Understanding the ‘Performer’ Brain
General ‘Performer’ Traits
People who have well developed Performer Brains are generally chatty, expressive, fun-loving and optimistic. The key to a good time for them is building a network of friends and admirers who will appreciate their flair for fun and creativity. Performers are entertainers always in search of a good time and a good audience. Performers love people and thrive on being where the action is. Strong on ideas, weak on follow-through, they lead by dealing with others in an up-beat way. Performers are fast-paced, energetic and out-going, they love variety and new experiences.
High scoring Performers have usually overdeveloped behaviours and thinking associated with the right Pre-frontal Cortex functioning of their brain. This may lead them to believe that having the freedom to create their own way of doing things is the best way to be successful. Performers love to talk and tell you all about their thoughts and ideas. Enthusiastic, playful, and persuasive, they show their feelings openly and frequently. To other people Performers can appear easily bored and always looking for new stimulation, Performers may be thought of as irresponsible because they often make big decisions based on intuition, gut feelings rather than facts, figures and previous experience.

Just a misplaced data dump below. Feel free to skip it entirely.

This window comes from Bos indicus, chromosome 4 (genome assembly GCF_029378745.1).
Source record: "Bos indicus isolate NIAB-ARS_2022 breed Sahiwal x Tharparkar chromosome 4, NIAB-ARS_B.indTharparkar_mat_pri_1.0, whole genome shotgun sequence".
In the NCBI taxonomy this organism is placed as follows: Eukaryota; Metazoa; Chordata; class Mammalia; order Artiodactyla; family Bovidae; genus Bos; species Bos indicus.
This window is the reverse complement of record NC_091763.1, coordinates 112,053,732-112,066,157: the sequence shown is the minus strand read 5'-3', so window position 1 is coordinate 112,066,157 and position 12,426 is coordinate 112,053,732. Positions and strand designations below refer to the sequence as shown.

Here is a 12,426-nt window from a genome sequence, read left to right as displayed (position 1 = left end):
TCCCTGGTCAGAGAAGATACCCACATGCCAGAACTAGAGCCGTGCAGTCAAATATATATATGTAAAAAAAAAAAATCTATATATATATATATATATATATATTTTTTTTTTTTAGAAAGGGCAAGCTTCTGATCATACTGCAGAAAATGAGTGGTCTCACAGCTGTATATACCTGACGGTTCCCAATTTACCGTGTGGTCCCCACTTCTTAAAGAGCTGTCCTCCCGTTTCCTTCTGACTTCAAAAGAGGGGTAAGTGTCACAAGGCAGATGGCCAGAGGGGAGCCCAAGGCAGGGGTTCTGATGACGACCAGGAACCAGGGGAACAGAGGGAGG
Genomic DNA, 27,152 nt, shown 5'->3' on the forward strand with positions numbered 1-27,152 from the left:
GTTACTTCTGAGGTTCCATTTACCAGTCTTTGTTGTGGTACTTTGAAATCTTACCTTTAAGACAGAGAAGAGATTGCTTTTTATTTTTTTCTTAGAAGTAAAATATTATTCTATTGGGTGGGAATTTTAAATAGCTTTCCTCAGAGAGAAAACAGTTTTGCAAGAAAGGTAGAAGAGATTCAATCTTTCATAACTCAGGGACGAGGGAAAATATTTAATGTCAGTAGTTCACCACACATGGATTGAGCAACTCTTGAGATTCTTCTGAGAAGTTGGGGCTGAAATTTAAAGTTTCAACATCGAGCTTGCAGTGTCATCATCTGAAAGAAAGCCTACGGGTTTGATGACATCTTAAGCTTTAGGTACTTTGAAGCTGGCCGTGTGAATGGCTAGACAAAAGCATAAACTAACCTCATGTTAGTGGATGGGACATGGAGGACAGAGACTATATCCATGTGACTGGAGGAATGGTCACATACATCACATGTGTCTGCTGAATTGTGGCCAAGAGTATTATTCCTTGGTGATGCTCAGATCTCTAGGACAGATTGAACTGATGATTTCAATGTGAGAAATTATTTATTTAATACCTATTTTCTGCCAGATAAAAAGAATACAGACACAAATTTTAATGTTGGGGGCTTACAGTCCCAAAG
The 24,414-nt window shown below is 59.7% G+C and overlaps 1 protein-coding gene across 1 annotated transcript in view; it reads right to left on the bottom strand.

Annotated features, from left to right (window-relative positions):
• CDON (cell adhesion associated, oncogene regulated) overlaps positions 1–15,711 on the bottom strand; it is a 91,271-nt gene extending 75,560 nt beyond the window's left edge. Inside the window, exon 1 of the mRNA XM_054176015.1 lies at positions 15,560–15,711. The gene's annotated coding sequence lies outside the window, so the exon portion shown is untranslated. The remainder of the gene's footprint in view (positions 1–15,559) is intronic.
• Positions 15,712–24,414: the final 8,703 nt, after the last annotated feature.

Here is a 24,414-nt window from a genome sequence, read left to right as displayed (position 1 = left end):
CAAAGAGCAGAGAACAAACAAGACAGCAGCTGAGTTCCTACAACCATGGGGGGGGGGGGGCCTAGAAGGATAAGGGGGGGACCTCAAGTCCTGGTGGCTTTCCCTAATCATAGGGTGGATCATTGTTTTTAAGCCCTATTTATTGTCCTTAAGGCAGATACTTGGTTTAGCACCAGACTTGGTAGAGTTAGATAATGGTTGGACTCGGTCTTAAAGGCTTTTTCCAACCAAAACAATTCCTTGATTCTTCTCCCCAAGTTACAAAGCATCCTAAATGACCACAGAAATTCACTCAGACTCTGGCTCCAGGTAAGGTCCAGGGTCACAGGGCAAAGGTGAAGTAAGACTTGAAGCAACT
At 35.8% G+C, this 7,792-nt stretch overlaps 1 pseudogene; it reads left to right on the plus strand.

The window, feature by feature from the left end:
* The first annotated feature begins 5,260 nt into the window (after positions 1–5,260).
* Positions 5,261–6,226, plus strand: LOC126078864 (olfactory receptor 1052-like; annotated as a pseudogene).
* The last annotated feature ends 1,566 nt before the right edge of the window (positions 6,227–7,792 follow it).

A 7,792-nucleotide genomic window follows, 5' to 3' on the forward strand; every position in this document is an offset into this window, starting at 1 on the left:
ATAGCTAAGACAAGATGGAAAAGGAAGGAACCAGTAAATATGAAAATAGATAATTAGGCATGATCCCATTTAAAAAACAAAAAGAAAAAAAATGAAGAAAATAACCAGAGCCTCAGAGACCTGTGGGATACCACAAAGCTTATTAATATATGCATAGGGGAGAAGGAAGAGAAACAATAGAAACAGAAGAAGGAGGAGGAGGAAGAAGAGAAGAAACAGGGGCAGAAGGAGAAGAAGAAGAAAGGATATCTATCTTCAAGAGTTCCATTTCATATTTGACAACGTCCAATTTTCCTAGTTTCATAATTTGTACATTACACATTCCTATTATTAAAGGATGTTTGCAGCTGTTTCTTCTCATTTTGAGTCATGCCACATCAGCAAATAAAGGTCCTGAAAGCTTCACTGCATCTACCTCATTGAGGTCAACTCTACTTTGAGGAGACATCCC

We all have access to the Performer Brain and can therefore use thoughts and behaviours that enable us to be spontaneous, creative and sociable by practising the thoughts and behaviours associated with this function. The key is not to over or under develop this part of your brain. During teenage years this area of brain development can become highly stimulated. This is because often teenagers are forced to choose between conforming to the will and expectations of others, or following their own path. Some Performers choose not to conform in order to impress others (see Gatherer Brain) while the more entrepreneurial Performers develop an ‘I’ll show you’ attitude and set out out on their own path to success. (see Hunter Brain).
Unlike the Expert who tends to fear being wrong, or failing, Performers are risk takers who don’t fear being wrong and often learn by their mistakes.
Watch this short video clip of the ‘Performer Brain’ in action.
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